After her husband died (and she spent a few days in jail for neglecting his corpse) Frances pulled Malcolm out of boarding school, presumably because she needed a satellite to dote on her. Malcolm has since outgrown the role and banters with his mother in a private deadpan code that, for all its superficial cattiness, retains a certain residual warmth.
Frances has never treated Malcolm as a child, which might have robbed him of something but relieved him of childhood. Their odd couple-ness bespeaks the solidarity of twins and maybe even a chaste version of the inter-generational romance of Bud Cort and Ruth Gordon in "Harold and Maude," Hal Ashby's dark comedy from 1971.
Privileged and prideful, these two have never asked anyone's permission for anything, and even as their money dwindles they continue living in the style to which they have been accustomed. Frances pays for coffee with 100-euro notes and doesn't wait for change. Sensing, perhaps, kindred defiant spirits in the ranks of the homeless, she pushes bills on them. The money will not last, but neither will the life.
Still, there might be an afterlife. During the crossing, Malcolm has an encounter with forthright shipboard psychic Madeleine (Danielle Macdonald), whose refusal to elide the bad news from the fortunes she tells lands her in the ship's brig.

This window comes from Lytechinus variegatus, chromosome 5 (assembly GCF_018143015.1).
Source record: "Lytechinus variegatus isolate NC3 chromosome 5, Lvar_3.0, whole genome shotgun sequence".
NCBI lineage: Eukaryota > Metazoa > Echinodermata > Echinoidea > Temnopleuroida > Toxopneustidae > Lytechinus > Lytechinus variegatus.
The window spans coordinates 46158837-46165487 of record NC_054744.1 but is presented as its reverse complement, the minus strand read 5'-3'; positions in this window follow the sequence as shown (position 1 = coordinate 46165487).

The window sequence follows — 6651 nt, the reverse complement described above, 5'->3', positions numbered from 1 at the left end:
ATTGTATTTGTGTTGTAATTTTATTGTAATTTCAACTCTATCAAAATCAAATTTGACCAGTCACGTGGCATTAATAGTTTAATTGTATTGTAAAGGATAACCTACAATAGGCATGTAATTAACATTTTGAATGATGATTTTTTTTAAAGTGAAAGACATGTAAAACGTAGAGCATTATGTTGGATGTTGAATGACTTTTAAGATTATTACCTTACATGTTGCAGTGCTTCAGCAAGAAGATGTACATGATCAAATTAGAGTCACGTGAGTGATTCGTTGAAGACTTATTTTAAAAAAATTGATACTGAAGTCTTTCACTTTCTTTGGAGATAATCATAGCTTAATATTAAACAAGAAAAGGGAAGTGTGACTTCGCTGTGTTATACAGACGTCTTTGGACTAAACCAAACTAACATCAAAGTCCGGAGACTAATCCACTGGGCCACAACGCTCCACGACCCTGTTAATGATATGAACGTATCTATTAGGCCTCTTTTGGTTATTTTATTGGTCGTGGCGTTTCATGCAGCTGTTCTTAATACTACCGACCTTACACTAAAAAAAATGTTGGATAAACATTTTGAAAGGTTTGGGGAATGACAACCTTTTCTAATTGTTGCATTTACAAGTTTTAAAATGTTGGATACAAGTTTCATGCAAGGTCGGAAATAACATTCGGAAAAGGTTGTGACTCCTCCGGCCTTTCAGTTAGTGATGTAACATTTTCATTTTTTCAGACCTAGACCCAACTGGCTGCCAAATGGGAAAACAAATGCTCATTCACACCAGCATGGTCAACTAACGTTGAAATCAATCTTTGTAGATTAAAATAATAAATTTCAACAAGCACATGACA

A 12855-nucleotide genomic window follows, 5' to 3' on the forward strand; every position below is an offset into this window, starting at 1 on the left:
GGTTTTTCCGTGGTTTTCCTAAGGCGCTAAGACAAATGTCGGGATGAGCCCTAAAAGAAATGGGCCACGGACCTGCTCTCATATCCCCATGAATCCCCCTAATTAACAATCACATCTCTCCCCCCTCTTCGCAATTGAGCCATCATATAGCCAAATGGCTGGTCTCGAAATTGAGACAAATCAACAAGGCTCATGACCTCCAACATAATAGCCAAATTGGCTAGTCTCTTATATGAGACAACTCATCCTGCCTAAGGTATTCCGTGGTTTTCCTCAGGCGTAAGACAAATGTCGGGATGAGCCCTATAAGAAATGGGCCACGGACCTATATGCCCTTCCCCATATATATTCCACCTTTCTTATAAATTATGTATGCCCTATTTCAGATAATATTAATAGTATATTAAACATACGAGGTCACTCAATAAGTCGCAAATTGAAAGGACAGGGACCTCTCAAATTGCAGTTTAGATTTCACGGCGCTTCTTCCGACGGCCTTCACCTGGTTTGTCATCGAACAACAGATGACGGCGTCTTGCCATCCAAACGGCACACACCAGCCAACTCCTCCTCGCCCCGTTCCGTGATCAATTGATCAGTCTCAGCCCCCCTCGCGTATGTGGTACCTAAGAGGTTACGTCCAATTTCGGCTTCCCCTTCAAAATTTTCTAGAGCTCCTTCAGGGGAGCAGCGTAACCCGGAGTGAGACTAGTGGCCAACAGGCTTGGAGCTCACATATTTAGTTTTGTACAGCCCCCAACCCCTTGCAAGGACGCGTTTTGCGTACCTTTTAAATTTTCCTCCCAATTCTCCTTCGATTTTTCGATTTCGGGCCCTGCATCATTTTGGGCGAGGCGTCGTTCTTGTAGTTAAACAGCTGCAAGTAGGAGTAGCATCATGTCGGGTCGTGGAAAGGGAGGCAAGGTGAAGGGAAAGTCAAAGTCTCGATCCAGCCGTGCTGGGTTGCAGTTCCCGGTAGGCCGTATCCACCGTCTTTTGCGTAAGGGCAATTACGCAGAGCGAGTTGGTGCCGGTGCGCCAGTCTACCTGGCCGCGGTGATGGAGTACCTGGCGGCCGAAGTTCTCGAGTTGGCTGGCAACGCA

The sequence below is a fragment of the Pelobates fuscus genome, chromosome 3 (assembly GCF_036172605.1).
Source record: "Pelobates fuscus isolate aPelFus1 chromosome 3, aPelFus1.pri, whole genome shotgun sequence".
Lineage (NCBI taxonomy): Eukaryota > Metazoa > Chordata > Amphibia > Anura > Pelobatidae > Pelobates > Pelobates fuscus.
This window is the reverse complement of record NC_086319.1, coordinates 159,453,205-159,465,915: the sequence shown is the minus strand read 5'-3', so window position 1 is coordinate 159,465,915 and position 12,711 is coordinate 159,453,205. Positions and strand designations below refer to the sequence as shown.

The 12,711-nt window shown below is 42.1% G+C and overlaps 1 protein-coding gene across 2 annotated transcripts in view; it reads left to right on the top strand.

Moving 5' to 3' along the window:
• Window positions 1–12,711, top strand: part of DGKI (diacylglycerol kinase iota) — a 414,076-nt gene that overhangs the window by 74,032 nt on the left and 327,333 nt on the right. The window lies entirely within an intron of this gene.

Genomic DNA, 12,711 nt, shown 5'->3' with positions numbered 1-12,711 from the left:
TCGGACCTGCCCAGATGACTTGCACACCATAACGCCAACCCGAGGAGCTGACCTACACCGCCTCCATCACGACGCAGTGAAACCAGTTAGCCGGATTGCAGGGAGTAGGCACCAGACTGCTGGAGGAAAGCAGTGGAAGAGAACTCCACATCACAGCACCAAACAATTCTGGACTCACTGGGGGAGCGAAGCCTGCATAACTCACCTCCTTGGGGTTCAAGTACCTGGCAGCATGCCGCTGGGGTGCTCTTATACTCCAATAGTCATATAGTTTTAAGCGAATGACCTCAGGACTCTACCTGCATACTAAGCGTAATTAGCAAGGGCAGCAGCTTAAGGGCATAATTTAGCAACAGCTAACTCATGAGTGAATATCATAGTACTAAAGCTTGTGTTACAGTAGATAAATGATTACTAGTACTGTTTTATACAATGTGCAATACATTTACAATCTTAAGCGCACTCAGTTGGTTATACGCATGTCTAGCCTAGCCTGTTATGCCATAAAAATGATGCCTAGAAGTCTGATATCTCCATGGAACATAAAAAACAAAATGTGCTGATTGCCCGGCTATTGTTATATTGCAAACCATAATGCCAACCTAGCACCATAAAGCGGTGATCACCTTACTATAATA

She'll turn up again in Paris to lead a couple of seances in which the missing Small Frank -- who, having been smuggled into France, runs off after Frances apparently tries to strangle him -- speaks in the disembodied voice of Big Frank.
Soon after they arrive in Paris, Frances and Malcolm are invited to a party at the home of widowed American expatriate Madame Reynard (Valerie Mahaffey); when they turn up, they're taken aback to find they are the only guests. Though Frances' first instinct is to be nasty, she's disarmed by Reynard's simple and sincere explanation when asked why she'd invite strangers into her home: "I'm lonely, " she says.
It's not long before Frances and Malcolm have attracted a strange sort of family to their flat. Madeline camps out there, as does (for some reason never explained) Julius (marvelous Isaach De Bankolé), the private investigator Frances hires to track down her missing cat. Malcolm's longtime girlfriend Susan (Imogen Poots), to whom he'd just become engaged before learning of his financial reversal, shows up with her new uber-capitalist boyfriend, and Madame Reynard is always around. Then the apartment's owner Joan (Susan Coyne) arrives.